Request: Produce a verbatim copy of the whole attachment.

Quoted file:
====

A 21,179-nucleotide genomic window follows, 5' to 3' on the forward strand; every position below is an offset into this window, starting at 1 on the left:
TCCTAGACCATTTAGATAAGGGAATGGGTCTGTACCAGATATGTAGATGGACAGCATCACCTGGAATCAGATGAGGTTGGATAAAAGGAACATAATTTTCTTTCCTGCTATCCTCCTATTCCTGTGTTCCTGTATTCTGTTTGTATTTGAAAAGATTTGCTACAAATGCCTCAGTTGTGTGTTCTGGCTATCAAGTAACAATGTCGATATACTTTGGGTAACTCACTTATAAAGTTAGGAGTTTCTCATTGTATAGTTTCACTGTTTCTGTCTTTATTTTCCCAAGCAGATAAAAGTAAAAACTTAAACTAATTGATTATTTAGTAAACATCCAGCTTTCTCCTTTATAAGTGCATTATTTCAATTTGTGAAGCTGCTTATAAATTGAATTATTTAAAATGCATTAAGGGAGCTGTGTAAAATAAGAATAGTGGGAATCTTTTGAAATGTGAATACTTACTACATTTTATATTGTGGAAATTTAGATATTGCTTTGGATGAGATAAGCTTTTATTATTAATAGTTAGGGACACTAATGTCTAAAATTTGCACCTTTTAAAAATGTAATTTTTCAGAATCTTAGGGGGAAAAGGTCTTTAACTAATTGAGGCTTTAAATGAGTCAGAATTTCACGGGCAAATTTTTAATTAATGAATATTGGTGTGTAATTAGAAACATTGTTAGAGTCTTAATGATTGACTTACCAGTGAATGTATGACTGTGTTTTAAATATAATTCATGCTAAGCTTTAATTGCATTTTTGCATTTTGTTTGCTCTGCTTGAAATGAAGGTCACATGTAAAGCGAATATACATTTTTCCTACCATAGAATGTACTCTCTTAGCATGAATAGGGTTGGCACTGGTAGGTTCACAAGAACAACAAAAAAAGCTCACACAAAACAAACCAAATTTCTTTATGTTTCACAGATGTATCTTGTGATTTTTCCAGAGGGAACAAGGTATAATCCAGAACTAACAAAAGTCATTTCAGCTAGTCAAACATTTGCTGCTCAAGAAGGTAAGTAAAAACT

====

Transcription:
A 21,179-nucleotide genomic window follows, 5' to 3' on the forward strand; every position below is an offset into this window, starting at 1 on the left:
TCCTAGACCATTTAGATAAGGGAATGGGTCTGTACCAGATATGTAGATGGACAGCATCACCTGGAATCAGATGAGGTTGGATAAAAGGAACATAATTTTCTTTCCTGCTATCCTCCTATTCCTGTGTTCCTGTATTCTGTTTGTATTTGAAAAGATTTGCTACAAATGCCTCAGTTGTGTGTTCTGGCTATCAAGTAACAATGTCGATATACTTTGGGTAACTCACTTATAAAGTTAGGAGTTTCTCATTGTATAGTTTCACTGTTTCTGTCTTTATTTTCCCAAGCAGATAAAAGTAAAAACTTAAACTAATTGATTATTTAGTAAACATCCAGCTTTCTCCTTTATAAGTGCATTATTTCAATTTGTGAAGCTGCTTATAAATTGAATTATTTAAAATGCATTAAGGGAGCTGTGTAAAATAAGAATAGTGGGAATCTTTTGAAATGTGAATACTTACTACATTTTATATTGTGGAAATTTAGATATTGCTTTGGATGAGATAAGCTTTTATTATTAATAGTTAGGGACACTAATGTCTAAAATTTGCACCTTTTAAAAATGTAATTTTTCAGAATCTTAGGGGGAAAAGGTCTTTAACTAATTGAGGCTTTAAATGAGTCAGAATTTCACGGGCAAATTTTTAATTAATGAATATTGGTGTGTAATTAGAAACATTGTTAGAGTCTTAATGATTGACTTACCAGTGAATGTATGACTGTGTTTTAAATATAATTCATGCTAAGCTTTAATTGCATTTTTGCATTTTGTTTGCTCTGCTTGAAATGAAGGTCACATGTAAAGCGAATATACATTTTTCCTACCATAGAATGTACTCTCTTAGCATGAATAGGGTTGGCACTGGTAGGTTCACAAGAACAACAAAAAAAGCTCACACAAAACAAACCAAATTTCTTTATGTTTCACAGATGTATCTTGTGATTTTTCCAGAGGGAACAAGGTATAATCCAGAACTAACAAAAGTCATTTCAGCTAGTCAAACATTTGCTGCTCAAGAAGGTAAGTAAAAACT